I have a default outlet that a small freezer is connected to. Everytime there is an electrial outage, my freezer defrosts. Is it possible to change to a regular outlet?

  • 4
    Please edit to clarify. "default outlet" is not a meaningful term. Do you mean Ground Fault Circuit Interrupter (GFCI?) if so, the location of your freezer matters
    – Ecnerwal
    Apr 26 '21 at 16:10

In my state having a freezer or refrigerator without a GFCI is acceptable in some states it is not.

There were some GFCI devices that required a reset with a power loss. This is likely the problem. A replacement GFCI receptacle would fix the problem (they were very unpopular for your exact problem). A new GFCI usually only requires a reset when first powered up.

If you are in a state like Oregon that has an exception to the GFCI requirement for such cases I would install a non GFCI receptacle.

Make sure to turn the breaker off before replacing however you do it.


There is no requirement to have a mini-freezer on a GFCI as far as I know in any state or municipality. I mean I have done a lot of basement work and never a requirement.

Same time - just in the past year - several cities have made us GFCI protect EVERYTHING in unfinished space. So this would include your basement storage room, basement laundry, attic, and garage. I mention this because well... that's where mini-freezers usually are.

I hate giving product recommendations and I would love to hear our local electricians comment but I have been install this Leviton self-resetting GFCI lately - and I have been extremely extremely happy compared to models I have installed in the past.

  • The NEC requires them in unfinished spaces, and garages , that’s why I mention my state specifically exempts fridges and freezers or items not easily moved/ in a dedicated space from GFCI requirements (almost everything had a GFCI or AFCI circuit with the 2020 code.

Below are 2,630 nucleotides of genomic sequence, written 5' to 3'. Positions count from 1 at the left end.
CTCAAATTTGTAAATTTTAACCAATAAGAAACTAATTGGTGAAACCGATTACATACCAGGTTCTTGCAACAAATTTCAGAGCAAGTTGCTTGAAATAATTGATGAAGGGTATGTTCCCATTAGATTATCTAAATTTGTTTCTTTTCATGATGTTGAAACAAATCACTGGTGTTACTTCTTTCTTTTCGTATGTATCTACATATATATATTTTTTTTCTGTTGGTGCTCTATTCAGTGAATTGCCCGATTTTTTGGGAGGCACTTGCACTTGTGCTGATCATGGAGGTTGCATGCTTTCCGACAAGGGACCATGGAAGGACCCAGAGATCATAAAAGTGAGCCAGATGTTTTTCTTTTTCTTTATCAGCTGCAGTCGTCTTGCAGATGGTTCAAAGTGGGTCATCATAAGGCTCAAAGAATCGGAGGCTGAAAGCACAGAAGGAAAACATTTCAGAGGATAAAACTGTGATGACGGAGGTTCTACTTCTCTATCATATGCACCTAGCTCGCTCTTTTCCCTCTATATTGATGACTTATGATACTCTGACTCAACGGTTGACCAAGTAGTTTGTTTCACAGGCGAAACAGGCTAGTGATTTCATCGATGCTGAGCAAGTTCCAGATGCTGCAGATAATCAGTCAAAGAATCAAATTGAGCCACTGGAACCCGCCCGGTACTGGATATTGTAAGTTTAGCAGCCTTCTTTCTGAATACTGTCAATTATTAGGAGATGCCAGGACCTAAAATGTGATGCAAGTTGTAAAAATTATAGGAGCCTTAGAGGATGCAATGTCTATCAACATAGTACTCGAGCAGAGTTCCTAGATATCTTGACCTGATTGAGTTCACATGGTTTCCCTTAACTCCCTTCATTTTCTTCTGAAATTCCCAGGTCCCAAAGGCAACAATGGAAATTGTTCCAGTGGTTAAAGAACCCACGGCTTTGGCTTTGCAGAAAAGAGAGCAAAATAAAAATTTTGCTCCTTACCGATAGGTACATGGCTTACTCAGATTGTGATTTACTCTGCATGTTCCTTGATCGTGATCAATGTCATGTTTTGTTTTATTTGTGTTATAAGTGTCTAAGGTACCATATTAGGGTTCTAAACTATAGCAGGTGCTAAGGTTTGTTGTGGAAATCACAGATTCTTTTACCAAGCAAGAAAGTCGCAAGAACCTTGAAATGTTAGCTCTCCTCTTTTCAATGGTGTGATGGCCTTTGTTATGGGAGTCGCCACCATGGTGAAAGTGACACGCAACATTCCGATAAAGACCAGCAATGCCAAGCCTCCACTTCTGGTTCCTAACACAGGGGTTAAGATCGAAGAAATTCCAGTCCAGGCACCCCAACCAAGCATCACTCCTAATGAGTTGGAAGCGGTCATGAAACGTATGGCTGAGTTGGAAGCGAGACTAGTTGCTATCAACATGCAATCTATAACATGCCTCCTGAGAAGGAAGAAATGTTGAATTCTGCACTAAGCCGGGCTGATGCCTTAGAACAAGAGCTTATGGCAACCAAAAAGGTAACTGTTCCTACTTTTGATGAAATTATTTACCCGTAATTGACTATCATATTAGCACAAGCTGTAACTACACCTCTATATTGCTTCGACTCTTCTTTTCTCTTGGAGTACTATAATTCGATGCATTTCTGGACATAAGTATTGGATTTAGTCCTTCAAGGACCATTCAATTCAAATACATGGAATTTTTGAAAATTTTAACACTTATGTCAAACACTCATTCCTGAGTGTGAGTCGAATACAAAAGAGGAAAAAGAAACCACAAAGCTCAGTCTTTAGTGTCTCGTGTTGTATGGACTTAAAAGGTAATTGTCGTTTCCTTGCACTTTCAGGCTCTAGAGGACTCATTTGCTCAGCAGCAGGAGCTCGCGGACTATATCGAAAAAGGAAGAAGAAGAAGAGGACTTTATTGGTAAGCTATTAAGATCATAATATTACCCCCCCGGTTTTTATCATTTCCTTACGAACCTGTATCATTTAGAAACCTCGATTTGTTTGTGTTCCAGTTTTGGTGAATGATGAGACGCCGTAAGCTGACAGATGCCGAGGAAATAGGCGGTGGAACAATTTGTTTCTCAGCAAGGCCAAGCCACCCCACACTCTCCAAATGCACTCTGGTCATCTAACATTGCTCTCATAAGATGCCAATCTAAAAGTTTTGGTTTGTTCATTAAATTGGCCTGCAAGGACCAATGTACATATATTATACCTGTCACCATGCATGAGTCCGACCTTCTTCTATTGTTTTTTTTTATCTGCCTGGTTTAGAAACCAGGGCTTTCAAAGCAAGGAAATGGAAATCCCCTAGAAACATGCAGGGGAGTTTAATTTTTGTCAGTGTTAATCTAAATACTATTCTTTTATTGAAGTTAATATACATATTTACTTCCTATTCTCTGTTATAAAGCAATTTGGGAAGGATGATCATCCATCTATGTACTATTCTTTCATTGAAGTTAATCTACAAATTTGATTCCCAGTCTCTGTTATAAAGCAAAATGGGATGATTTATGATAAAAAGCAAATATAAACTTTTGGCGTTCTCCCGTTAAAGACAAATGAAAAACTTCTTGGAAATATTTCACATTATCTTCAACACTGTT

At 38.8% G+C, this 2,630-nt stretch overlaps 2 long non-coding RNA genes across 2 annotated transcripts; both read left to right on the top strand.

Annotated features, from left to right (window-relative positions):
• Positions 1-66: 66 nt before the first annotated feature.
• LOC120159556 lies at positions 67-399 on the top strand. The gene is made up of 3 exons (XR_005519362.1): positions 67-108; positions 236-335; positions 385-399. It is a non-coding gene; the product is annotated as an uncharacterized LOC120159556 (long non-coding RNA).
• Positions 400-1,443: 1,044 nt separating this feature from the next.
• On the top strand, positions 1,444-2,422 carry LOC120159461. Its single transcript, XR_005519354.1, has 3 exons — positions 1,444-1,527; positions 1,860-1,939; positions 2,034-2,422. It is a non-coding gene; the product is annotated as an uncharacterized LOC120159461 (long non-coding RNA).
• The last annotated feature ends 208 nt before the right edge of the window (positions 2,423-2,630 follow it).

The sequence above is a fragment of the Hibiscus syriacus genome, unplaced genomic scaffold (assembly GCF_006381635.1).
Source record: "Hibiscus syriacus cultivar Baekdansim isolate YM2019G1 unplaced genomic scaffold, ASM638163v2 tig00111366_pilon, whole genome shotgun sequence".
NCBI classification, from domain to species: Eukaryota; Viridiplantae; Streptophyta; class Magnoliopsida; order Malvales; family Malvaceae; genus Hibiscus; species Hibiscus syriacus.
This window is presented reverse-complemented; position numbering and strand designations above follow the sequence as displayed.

– Ed Beal
    Apr 26 '21 at 17:31
  • @EdBeal - the problem I run into is that most of the cities around me are still on 2017 but they require the GFCIs in unfinished space and have 10 other requirements per 2020... So you don't really understand what you can do or what you need to do until someone tells you, you need this before you can sell.
    – DMoore
    Apr 26 '21 at 17:39
  • I download the local requirements and add them to my code book this year only 17 pages of changes. But I do this full time and am responsible for all electrical work done under my license, but I understand I got bit awhile back because the structural code changed for efficiency and not the electrical code we had to go back and add timers in the bathrooms that kept the exhaust fan running if it had one (I always add one even if not required because of a window) so the next house we built I wired a fan but did not install it because that inspector is a jerk and he had to pass it without a fan.
    – Ed Beal
    Apr 26 '21 at 17:48
  • @EdBeal - I am dealing with 6-7 sets of rules around me and most/all issues I have weren't from guts but from remodels. If I am to the studs I futureproof everything to the extent I can. I would hope any "new" basement that I do is good until 2030... But there are lots of parts of the houses I do that I don't touch except for basic cosmetics. Well that's where I deal with random code variations... there are some cities going off 2020 for new construction and 2017 for old construction with 2019 addendums (at their choosing).
    – DMoore
    Apr 26 '21 at 18:14

Your Answer

By clicking “Post Your Answer”, you agree to our terms of service, privacy policy and cookie policy

Not the answer you're looking for? Browse other questions tagged or ask your own question.